Here are the tiny bedrooms and offices used by several of those people closest to Churchill in the darkest, most perilous days of the Second World War. Nor is that mere rhetoric, because when the war was going well and bombs weren't falling on London, the nerve centre moved away from the War Rooms, which were fetid and reportedly much disliked by Clementine Churchill. Today's air-conditioning makes them comfortable to visit, but what the Chiefs of Staff meetings must have been like in the 1940s, with almost everyone smoking, and in those days before extractor fans, defies imagination. In all, no fewer than 10 per cent of all war cabinet meetings were held down there, mainly during the Blitz of 1940-41 and the V-bombing campaign of 1944-45.
The newly opened area also contains the spare, functional, yet evocative rooms occupied by such intimate Churchillians as his intelligence liaison man Major Desmond Morton, his information minister Brendan Bracken, his bodyguard Commander "Tommy" Thompson and the deputy secretary to the war cabinet, Norman Brook.
Lia Cramer, the museum curator in charge of finding the furniture and items for the project, has done a meticulous job. The old cut-throat razors, the original dirty cream colour on the walls, the hairbrushes, shaving soap, screw-down trouser presses, Swan Vesta matches and Senior Service cigarettes - all are redolent of the rooms just as they were when sealed up back in 1945. The Spartan dining room has the original dinner service, complete with the King's "G VI R" insignia on the plates, and the original sideboard. The plate-warmer in the kitchen came from the Queen Mother's house at Windsor Great Park.
At the end of the war, Clementine Churchill's objects were boxed up, right the way down to the half-brick she used to keep the door ajar, and were not unboxed until Cramer crowbarred them open in January this year, at the RAF museum at Duxford in Cambridge. The sheets and pillowcases had disintegrated in the meantime, but objects such as Mrs Churchill's black Bakelite telephone and white porcelain water jugs were all intact. With her unerring eye for period detail, Cramer managed to find precisely the same patterned bedspread as in the 1945 photographs.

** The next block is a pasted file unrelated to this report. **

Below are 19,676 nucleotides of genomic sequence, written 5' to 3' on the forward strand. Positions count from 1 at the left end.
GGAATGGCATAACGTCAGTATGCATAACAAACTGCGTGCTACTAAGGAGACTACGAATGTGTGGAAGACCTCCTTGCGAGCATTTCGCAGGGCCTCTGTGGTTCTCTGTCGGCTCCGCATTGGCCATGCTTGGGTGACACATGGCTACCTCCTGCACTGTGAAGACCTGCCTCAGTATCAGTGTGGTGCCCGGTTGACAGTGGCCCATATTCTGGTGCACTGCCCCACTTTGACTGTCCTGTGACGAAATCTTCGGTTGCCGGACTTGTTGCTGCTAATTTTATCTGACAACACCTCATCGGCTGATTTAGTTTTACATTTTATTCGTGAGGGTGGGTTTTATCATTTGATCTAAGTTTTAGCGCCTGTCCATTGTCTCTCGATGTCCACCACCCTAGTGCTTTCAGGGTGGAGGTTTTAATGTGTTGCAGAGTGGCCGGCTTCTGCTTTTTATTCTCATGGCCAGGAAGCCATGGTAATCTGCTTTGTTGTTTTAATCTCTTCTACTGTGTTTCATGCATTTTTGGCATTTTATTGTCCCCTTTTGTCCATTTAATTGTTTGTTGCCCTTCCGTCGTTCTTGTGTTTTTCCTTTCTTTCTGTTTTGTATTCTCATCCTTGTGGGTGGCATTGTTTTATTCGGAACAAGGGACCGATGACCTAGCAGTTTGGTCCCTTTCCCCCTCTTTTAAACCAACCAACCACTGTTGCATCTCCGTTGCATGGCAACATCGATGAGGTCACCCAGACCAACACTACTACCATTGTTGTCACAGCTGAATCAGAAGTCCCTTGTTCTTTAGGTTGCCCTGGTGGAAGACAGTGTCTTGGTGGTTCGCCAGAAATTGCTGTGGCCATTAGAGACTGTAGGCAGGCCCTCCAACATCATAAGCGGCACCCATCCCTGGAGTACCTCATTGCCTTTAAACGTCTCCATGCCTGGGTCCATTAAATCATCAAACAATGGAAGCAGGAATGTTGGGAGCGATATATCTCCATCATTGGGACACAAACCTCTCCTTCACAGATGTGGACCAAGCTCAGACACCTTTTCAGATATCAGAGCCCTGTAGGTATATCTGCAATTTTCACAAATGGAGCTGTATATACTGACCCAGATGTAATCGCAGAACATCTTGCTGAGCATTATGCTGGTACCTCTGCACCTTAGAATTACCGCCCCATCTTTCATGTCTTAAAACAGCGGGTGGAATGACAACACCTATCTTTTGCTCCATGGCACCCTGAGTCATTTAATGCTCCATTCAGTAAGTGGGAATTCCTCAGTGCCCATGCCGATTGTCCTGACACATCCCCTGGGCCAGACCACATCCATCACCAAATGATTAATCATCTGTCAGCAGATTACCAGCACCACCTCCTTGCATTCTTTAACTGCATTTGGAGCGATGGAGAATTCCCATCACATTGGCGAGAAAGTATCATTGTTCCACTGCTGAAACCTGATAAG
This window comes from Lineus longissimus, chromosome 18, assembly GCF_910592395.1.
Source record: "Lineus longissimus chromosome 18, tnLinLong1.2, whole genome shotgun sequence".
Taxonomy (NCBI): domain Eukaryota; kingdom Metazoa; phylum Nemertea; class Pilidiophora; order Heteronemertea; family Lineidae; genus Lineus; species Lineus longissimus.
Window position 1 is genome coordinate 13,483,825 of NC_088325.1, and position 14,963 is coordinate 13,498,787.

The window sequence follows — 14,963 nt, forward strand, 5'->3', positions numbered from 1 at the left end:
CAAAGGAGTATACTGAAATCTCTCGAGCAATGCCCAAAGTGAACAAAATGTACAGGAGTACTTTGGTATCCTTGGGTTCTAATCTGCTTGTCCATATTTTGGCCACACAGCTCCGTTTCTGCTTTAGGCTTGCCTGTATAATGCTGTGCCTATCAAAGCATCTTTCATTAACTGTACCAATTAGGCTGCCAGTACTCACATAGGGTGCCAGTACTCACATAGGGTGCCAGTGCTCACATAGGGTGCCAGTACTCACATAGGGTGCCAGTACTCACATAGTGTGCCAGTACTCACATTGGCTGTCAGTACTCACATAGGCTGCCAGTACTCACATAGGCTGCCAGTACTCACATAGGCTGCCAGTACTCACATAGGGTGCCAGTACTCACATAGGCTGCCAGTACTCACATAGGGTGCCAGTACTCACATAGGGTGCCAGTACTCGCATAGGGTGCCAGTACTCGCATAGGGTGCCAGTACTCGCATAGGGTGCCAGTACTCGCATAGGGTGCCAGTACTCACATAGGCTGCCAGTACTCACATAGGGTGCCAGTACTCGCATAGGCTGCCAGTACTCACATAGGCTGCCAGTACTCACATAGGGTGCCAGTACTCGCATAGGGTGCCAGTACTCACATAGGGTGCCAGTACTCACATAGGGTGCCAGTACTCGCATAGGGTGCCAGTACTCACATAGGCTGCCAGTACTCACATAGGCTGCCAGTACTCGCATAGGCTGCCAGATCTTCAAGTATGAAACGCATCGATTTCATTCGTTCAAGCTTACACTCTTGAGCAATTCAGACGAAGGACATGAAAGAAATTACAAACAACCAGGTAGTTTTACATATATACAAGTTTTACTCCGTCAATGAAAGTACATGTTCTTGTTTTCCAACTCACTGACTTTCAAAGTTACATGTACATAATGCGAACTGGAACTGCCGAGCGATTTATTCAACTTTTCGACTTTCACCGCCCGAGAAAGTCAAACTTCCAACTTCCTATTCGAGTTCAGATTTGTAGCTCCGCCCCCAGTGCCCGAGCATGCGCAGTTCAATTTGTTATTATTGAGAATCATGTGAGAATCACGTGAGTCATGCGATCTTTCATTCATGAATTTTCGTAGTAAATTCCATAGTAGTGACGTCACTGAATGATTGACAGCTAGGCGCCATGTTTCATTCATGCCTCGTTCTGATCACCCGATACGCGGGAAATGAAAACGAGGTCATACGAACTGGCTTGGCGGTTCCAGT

Anyone walking around these rooms - the last of this great subterranean labyrinth to be uncovered - will appreciate the professionalism involved in their restoration. The high point comes at the end of the corridor in the large Chiefs of Staff conference room, where the huge maps on the wall were never taken down, and which have been lovingly restored in sterilised and vacuumed conditions against a half-century's damage from damp. In the middle of the Atlantic Ocean on one of these maps, some anonymous wartime hand has doodled a cartoon of Adolf Hitler. As the war progressed, and one theatre of war took over from the next in importance, new wall maps were simply glued on top of the old ones. Simple for the wartime planners; a restoration headache for today's conservationists.
Despite a very generous 11th-hour donation of £2m from the National Heritage Memorial Fund, the museum is still about £5.5m short of the target it must attain before it can open in January 2005, the 40th anniversary of Churchill's death. Robert Crawford, the director general of the Imperial War Museum, which runs the Cabinet War Rooms, is confident that the rest of the money can be raised if the public profile of the project is raised, although the whole project would certainly have collapsed had not emergency capital financing from the Halifax Bank of Scotland been made available at the last minute.
The Cabinet War Rooms receive 300,000 visitors each year - almost a 50 per cent increase in the decade since the dynamic present director, Phil Reed, took over. It would be little short of a national tragedy were this superb museum not also capable of mounting a world-class exhibition about the life and times of its own most famous inhabitant, and our Greatest Briton.
Churchill's private wartime quarters, Cabinet War Rooms, London SW1 (020 7930 6961)
Andrew Roberts's Hitler and Churchill: secrets of leadership is published by Weidenfeld & Nicolson